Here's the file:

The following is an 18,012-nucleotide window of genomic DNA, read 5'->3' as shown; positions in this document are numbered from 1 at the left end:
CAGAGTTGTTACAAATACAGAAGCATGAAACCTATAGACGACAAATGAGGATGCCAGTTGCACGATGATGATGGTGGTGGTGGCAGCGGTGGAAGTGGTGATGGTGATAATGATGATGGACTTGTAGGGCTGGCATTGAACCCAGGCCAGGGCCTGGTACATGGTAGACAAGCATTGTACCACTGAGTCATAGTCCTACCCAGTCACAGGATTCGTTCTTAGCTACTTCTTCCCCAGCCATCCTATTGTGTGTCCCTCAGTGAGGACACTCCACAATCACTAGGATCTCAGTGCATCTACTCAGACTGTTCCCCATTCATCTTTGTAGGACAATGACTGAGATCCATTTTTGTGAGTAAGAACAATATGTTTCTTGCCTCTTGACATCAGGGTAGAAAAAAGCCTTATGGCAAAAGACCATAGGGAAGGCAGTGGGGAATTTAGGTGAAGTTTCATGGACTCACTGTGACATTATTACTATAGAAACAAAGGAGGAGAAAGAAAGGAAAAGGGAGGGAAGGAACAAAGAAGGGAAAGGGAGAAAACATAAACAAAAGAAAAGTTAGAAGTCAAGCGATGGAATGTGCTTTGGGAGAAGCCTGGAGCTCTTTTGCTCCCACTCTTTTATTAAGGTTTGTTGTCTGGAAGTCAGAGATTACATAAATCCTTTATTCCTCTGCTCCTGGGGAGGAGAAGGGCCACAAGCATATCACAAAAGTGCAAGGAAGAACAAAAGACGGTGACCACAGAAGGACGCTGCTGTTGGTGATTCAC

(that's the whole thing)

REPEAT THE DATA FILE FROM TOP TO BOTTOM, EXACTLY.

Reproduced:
The following is an 18,012-nucleotide window of genomic DNA, read 5'->3' as shown; positions in this document are numbered from 1 at the left end:
CAGAGTTGTTACAAATACAGAAGCATGAAACCTATAGACGACAAATGAGGATGCCAGTTGCACGATGATGATGGTGGTGGTGGCAGCGGTGGAAGTGGTGATGGTGATAATGATGATGGACTTGTAGGGCTGGCATTGAACCCAGGCCAGGGCCTGGTACATGGTAGACAAGCATTGTACCACTGAGTCATAGTCCTACCCAGTCACAGGATTCGTTCTTAGCTACTTCTTCCCCAGCCATCCTATTGTGTGTCCCTCAGTGAGGACACTCCACAATCACTAGGATCTCAGTGCATCTACTCAGACTGTTCCCCATTCATCTTTGTAGGACAATGACTGAGATCCATTTTTGTGAGTAAGAACAATATGTTTCTTGCCTCTTGACATCAGGGTAGAAAAAAGCCTTATGGCAAAAGACCATAGGGAAGGCAGTGGGGAATTTAGGTGAAGTTTCATGGACTCACTGTGACATTATTACTATAGAAACAAAGGAGGAGAAAGAAAGGAAAAGGGAGGGAAGGAACAAAGAAGGGAAAGGGAGAAAACATAAACAAAAGAAAAGTTAGAAGTCAAGCGATGGAATGTGCTTTGGGAGAAGCCTGGAGCTCTTTTGCTCCCACTCTTTTATTAAGGTTTGTTGTCTGGAAGTCAGAGATTACATAAATCCTTTATTCCTCTGCTCCTGGGGAGGAGAAGGGCCACAAGCATATCACAAAAGTGCAAGGAAGAACAAAAGACGGTGACCACAGAAGGACGCTGCTGTTGGTGATTCAC